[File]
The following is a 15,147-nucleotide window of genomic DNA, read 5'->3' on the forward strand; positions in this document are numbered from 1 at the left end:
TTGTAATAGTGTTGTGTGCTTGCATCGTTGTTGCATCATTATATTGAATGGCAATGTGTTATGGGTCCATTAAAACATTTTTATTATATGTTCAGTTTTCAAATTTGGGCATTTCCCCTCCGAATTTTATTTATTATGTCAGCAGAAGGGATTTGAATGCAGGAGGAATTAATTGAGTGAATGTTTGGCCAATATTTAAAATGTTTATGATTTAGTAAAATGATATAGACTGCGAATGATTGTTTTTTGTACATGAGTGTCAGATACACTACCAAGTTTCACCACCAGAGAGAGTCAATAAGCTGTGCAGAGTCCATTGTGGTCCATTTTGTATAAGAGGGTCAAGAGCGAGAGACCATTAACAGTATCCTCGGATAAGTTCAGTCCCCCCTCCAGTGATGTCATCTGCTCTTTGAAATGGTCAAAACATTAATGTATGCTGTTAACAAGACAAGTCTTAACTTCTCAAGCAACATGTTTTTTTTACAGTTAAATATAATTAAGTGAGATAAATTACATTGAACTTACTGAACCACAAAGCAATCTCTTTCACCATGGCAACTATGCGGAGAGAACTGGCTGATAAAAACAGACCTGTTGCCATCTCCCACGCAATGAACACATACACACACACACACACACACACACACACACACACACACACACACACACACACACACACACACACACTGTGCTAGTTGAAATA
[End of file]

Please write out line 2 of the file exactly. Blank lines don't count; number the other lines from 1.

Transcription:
TTGTAATAGTGTTGTGTGCTTGCATCGTTGTTGCATCATTATATTGAATGGCAATGTGTTATGGGTCCATTAAAACATTTTTATTATATGTTCAGTTTTCAAATTTGGGCATTTCCCCTCCGAATTTTATTTATTATGTCAGCAGAAGGGATTTGAATGCAGGAGGAATTAATTGAGTGAATGTTTGGCCAATATTTAAAATGTTTATGATTTAGTAAAATGATATAGACTGCGAATGATTGTTTTTTGTACATGAGTGTCAGATACACTACCAAGTTTCACCACCAGAGAGAGTCAATAAGCTGTGCAGAGTCCATTGTGGTCCATTTTGTATAAGAGGGTCAAGAGCGAGAGACCATTAACAGTATCCTCGGATAAGTTCAGTCCCCCCTCCAGTGATGTCATCTGCTCTTTGAAATGGTCAAAACATTAATGTATGCTGTTAACAAGACAAGTCTTAACTTCTCAAGCAACATGTTTTTTTTACAGTTAAATATAATTAAGTGAGATAAATTACATTGAACTTACTGAACCACAAAGCAATCTCTTTCACCATGGCAACTATGCGGAGAGAACTGGCTGATAAAAACAGACCTGTTGCCATCTCCCACGCAATGAACACATACACACACACACACACACACACACACACACACACACACACACACACACACACACACACACACACACTGTGCTAGTTGAAATA